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Sun July 13, 2008 - Midwest Edition
ST. PAUL (AP) Minnesota transportation officials outlined a $2.5 billion draft bridge improvement plan that would replace 11 major highway and freeway spans over the next decade — a top priority set by lawmakers after last year’s Interstate 35W bridge collapse.
The bridges include Mississippi River crossings in St. Cloud, Winona, Hastings and St. Paul, and two bridges across the Red River on the North Dakota border.
Transportation Commissioner Tom Sorel appeared before a House-Senate panel on June 16 to share the proposed bridge improvements and other plans for a $6.6 billion transportation package the Legislature put into law over Gov. Tim Pawlenty’s veto earlier this year.
The bridge plan banks on more than $500 million a year continuing to arrive from the federal government, no sharp downturn in gas tax revenues and no more surprise problems cropping up during bridge inspections. Concerns over gusset plate connectors have prompted officials to close three bridges since March, and Sorel wouldn’t rule out more closures if new risks are found.
Federal investigators have said gusset plates that were too thin were “the critical factor” in the Minneapolis bridge collapse, even as their investigation into the actual cause continues.
“Safety trumps everything that we’re all about,” said Sorel, who took over at the Minnesota Department of Transportation less than two months ago. “Safety is our No. 1 priority. Safety trumps everything. I can’t emphasize that enough.”
By 2018, 120 bridges that lack structural redundancies or rank poorly on a federal bridge rating system would be repaired, replaced or under construction.
Replacing the 11 major bridges would consume about three-quarters of money. Work has already started on a replacement for St. Cloud’s Highway 23 bridge, which officials closed in March. But another bridge closed recently — the Highway 43 bridge in Winona — would have to wait until 2014. Crews are set to repair the bridge’s gusset plates this year.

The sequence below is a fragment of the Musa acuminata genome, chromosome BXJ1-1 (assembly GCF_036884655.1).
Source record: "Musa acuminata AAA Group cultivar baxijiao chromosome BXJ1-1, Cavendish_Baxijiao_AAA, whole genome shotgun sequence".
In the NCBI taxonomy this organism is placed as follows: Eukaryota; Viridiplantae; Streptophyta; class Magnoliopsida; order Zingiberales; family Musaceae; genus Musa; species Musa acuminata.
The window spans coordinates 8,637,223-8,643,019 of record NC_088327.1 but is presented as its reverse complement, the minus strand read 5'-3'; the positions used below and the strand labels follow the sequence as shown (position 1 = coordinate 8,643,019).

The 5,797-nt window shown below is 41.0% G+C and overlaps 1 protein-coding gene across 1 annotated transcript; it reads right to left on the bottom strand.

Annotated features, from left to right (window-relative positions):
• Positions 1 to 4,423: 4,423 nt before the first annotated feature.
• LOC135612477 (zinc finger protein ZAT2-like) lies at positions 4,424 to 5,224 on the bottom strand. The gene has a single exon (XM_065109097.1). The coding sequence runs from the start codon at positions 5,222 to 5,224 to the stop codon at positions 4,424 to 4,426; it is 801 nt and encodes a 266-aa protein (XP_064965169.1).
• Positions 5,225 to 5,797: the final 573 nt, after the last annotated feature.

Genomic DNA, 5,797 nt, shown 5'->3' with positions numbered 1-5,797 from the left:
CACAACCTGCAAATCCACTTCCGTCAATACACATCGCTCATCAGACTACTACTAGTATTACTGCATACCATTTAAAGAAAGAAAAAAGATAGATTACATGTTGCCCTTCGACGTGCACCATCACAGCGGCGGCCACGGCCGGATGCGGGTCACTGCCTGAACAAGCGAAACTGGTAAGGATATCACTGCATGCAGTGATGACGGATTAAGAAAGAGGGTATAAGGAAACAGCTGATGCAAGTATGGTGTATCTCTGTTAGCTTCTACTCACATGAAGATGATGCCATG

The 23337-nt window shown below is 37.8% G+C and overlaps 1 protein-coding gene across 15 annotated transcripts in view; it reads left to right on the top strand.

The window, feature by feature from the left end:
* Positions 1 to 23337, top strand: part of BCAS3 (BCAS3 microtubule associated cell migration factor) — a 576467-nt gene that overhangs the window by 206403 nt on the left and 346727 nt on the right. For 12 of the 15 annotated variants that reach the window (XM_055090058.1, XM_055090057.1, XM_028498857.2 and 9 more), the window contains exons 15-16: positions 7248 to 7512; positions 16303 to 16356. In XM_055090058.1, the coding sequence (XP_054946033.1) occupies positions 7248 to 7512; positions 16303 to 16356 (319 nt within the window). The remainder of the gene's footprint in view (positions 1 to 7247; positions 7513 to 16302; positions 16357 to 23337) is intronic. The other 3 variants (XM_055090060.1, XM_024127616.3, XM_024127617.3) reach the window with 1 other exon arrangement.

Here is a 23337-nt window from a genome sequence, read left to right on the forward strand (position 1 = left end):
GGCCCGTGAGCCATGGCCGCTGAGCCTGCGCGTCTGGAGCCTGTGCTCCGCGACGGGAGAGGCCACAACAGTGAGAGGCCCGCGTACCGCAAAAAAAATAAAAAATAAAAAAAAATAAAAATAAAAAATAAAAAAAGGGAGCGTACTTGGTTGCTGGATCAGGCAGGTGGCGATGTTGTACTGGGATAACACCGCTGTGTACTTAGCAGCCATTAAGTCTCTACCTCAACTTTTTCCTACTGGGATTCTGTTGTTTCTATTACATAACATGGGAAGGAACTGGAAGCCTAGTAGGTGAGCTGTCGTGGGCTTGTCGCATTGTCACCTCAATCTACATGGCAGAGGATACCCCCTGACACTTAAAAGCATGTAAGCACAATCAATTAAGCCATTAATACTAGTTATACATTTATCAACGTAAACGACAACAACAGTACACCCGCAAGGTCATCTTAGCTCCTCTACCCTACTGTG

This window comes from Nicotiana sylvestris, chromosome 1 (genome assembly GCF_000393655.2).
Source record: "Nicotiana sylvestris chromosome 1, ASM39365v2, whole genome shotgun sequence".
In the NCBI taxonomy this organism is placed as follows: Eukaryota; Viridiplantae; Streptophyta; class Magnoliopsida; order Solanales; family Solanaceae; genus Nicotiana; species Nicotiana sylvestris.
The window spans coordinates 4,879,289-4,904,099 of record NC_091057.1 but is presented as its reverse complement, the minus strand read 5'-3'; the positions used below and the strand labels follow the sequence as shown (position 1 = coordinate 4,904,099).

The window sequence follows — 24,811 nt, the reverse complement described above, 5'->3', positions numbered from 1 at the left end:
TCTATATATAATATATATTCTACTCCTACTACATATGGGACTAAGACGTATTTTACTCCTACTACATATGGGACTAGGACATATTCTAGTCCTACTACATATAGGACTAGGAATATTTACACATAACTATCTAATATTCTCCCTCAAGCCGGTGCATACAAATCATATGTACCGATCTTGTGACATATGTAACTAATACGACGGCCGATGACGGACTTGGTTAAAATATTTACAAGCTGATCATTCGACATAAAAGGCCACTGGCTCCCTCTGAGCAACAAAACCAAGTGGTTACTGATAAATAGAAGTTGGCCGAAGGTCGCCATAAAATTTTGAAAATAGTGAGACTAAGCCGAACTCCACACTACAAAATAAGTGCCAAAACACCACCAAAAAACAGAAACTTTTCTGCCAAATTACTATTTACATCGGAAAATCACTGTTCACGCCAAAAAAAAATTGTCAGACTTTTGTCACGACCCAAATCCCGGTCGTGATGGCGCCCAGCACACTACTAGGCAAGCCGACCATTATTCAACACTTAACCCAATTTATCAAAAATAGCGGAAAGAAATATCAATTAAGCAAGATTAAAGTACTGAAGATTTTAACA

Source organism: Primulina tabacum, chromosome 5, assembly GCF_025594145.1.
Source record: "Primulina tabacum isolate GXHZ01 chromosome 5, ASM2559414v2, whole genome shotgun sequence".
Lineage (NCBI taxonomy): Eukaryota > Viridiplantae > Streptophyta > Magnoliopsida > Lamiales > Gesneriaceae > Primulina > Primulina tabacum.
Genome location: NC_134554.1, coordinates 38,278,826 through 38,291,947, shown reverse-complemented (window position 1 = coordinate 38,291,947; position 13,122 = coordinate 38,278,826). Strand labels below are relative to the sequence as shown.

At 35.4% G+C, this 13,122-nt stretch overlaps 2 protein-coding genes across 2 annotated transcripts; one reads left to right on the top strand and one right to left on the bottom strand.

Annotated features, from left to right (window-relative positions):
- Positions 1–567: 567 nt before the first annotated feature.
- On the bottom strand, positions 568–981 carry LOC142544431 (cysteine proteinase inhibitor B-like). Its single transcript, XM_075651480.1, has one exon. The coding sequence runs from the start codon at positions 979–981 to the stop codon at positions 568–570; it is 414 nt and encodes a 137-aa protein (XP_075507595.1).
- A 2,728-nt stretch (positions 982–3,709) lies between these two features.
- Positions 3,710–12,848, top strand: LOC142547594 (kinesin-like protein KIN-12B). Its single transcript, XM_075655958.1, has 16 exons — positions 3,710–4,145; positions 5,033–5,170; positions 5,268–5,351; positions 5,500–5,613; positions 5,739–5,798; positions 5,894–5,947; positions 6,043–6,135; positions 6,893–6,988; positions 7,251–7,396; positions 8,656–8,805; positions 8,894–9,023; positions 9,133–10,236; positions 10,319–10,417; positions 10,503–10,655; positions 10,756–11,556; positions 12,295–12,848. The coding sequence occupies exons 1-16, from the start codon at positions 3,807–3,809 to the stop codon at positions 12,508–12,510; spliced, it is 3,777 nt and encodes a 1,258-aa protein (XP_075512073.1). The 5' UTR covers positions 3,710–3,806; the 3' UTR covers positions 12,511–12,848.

Not everyone was satisfied — particularly when Sorel said MnDOT will look for inexpensive fixes for traffic choke points, such as shoulder lanes and better-timed stoplights. Republican lawmakers objected when they found out the agency’s plans for Highway 60 include adding lanes near the Iowa border, but not to other two-lane stretches of the road. A description fitting that project was included in the transportation bill to attract GOP override votes.
“A deal is a deal,” said Rep. Doug Magnus, R-Slayton, who voted against the override. “A deal was done to get all of Highway 60 finished, and that’s our understanding of the deal.”
Sen. Sharon Erickson Ropes, DFL-Winona, said she is waiting to see how MnDOT handles the Winona bridge after getting results from an in-depth inspection, and may push to replace that span sooner.
“What I heard today is they’re going to be trying to take as many low-cost fix approaches as possible, so I would imagine they’re going to try to repair whatever needs to be repaired and hold off,” she said.
Sorel said his agency will reimburse Winona officials for the cost of ferry service during the bridge’s closure from June 3 to 14. He said MnDOT is still studying whether it has authority to borrow enough money to put the entire bridge plan into effect.
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